Impending mortality tends to focus the mind, and looming elections tend to focus politicians' ears on vox populi. But just as theologians debate the sincerity of "deathbed conversions," voters should be skeptical of lawmakers who find religion as elections near. Although 15 months remain until the 2010 elections, Democrats are learning — just as Republicans discovered after their 2004 victory tour — how quickly the political winds can shift for the party in power.
In less than a year, Governor Bill Ritter has seen his favorable/unfavorable margin flip from plus-13 to minus-8, according to Public Policy Polling. Newly imposed vehicle licensing "fees," championed by Ritter, won't make Coloradans with cars or trucks any more charitable, either.
Ritter's beneficiary, appointed Senator Michael Bennet, hasn't impressed many outside his own party during his eight months in office. Bennet's approval/disapproval rating stands at minus-7 (34%-41%) among all voters, but even worse (minus-11) among unaffiliated voters.
Nationally, the trend is no more comforting for vulnerable Democrats: Rasmussen shows the generic congressional ballot favoring Republicans 43% to 38%, while Gallup says voters are souring on President Obama's health care push with 50% disapproving and 44% approving.
Not coincidentally, both Ritter and Bennet sought to induce a bit of voter amnesia recently with tough talk on taxing and spending.
Ritter told a gathering of municipal leaders that he won't ask for a tax hike in 2010. The AP report didn't mention whether Ritter's proclamation was met with audible laughter or just snickering.
Here's a governor who convinced the legislature and the state supreme court that legislation increasing property tax revenue isn't really a tax increase and therefore doesn't trigger the constitutional requirement for a public vote. As a result, property owners will pay some $200 million more this year than they would have without Ritter's "tax freeze."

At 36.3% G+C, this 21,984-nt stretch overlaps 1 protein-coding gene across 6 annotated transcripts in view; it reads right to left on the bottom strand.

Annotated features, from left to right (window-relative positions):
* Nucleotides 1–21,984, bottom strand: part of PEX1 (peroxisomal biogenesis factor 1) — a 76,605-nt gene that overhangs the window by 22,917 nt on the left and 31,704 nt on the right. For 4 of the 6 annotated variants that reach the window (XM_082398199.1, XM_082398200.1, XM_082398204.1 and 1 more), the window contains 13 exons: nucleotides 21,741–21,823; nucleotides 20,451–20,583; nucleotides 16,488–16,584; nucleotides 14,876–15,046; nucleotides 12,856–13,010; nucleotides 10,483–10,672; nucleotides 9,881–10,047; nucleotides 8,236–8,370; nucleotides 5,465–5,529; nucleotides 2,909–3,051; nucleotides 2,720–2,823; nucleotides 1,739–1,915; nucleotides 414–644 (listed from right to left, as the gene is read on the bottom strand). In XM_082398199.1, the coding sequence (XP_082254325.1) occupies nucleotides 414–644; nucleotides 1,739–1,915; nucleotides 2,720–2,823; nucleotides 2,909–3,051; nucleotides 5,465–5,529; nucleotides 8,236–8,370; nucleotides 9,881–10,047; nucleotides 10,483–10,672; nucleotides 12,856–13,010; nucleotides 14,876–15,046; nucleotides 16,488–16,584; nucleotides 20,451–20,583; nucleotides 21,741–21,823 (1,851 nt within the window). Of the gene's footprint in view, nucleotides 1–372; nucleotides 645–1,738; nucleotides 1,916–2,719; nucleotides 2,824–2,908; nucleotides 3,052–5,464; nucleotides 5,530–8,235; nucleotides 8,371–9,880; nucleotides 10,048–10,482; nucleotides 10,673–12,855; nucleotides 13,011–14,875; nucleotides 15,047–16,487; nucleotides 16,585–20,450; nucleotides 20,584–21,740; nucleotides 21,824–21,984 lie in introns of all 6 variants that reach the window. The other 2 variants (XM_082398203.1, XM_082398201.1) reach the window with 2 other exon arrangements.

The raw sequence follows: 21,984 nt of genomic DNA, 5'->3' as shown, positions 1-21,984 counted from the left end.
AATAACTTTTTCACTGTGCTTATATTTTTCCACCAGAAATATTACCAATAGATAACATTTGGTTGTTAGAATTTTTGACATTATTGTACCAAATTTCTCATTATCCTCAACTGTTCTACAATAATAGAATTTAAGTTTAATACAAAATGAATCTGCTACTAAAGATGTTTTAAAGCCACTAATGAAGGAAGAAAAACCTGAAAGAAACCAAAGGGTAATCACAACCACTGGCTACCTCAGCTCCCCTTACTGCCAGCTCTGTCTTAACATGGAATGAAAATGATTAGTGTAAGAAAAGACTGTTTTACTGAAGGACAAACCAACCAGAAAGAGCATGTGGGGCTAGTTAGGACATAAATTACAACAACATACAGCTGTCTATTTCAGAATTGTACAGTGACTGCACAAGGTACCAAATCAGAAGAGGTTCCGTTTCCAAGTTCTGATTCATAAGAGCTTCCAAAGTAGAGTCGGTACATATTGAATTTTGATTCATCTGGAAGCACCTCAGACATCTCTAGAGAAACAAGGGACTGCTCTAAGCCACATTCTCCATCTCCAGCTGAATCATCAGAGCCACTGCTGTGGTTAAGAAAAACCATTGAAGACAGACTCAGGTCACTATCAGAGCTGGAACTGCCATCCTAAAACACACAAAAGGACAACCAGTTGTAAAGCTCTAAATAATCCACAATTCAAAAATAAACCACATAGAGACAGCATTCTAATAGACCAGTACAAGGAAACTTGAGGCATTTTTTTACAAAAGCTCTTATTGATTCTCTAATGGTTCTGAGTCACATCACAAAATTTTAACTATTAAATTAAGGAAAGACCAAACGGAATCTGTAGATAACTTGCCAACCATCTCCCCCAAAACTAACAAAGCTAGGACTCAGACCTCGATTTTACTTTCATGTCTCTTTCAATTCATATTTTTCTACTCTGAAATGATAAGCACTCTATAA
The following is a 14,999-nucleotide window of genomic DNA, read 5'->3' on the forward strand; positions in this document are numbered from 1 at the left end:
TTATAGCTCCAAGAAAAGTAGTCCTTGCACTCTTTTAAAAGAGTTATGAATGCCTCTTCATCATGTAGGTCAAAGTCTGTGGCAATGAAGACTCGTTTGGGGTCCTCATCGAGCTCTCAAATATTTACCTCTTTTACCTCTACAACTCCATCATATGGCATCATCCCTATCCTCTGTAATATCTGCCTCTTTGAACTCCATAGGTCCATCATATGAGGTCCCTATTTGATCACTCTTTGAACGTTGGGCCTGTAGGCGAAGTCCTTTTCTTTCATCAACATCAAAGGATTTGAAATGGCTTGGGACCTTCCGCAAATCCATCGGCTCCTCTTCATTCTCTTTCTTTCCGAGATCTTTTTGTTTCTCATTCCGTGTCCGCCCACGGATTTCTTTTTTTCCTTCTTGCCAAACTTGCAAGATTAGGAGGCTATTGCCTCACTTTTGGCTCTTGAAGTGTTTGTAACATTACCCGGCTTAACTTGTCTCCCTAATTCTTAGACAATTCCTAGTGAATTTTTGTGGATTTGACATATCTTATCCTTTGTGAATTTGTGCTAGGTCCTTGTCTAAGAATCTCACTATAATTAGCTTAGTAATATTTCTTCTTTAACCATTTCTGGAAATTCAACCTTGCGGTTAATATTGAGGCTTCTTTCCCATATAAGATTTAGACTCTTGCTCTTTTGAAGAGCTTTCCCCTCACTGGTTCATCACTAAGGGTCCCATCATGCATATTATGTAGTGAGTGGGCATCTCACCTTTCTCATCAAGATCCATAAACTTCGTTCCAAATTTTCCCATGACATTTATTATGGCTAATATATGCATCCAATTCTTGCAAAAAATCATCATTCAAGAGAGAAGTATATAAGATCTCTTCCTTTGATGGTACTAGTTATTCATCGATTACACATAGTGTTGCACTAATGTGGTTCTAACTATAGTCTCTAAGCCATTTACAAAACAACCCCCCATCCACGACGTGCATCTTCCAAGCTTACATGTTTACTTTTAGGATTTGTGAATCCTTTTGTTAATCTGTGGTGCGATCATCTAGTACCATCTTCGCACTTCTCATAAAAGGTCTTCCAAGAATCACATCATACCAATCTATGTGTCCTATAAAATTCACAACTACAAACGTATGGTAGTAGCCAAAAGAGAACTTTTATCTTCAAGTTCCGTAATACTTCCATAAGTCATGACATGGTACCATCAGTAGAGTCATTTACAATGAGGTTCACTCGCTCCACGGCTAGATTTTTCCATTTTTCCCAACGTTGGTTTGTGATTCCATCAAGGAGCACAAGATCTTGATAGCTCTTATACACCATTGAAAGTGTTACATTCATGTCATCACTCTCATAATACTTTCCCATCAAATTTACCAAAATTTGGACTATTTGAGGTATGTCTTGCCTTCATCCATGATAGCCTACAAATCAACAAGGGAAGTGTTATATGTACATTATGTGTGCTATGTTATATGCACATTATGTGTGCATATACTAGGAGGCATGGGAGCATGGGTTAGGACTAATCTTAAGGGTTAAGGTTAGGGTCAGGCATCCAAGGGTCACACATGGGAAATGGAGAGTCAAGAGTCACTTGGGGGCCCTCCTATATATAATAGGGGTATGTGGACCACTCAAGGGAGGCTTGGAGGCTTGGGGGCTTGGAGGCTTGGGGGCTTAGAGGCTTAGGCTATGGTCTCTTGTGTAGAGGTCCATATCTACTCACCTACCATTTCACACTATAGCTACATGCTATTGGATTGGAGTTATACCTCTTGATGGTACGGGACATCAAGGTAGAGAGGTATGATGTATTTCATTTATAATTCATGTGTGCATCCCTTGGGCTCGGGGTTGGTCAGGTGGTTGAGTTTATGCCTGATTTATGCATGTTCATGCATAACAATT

In the wake of that ruling, Ritter and the Democrat legislature used a new loophole manufactured by the supreme court to enact an additional $125 million in tax increases — also without a vote of the people.
Just this year Ritter championed two new "fees" so large as to make taxes superfluous. First he enacted his famous vehicle fee to raise an estimated $250 million by increasing the cost of licensing almost every vehicle in the state by $41 to $51 annually. Then he signed a "hospital provider fee" that will, when fully implemented, raise $600 million a year from new charges on patient services.
With fees like that, who needs taxes?
Note that Ritter didn't vow to veto any tax increases sent to him by the legislature; he merely vowed not to ask for them.
Bennet's charade is pathetically weak, too, introducing the so-called Deficit Reduction Act of 2009 in an attempt to build credentials as a "fiscal hawk."
Remember that Bennet cut his senatorial teeth by voting for President Obama's $787 billion stimulus package — the one that stimulated very little and really costs $3.7 trillion, including $1 trillion in interest.
Bennet also helped kill a measure that simply sought to limit new federal debt over the next 10 years to no more than the old federal debt accumulated in the previous 220 years. That's right, the amendment would have allowed for a doubling of the federal debt but no more. Even that medicine was just too strong for Colorado's appointed junior senator.
Bennet's fiscal hawkishness is so feeble that he doesn't even bother to suggest that the federal budget should be balanced — only that overspending should be capped at 3% of GDP, not this year or next year or the year after that but by 2013. By that miserly standard, President Bush succeeded at least half the time.
No, Colorado's big spenders aren't changing their ways — just their words.
Mark Hillman served as Colorado senate majority leader and state treasurer. To read more or comment, go to www.MarkHillman.com.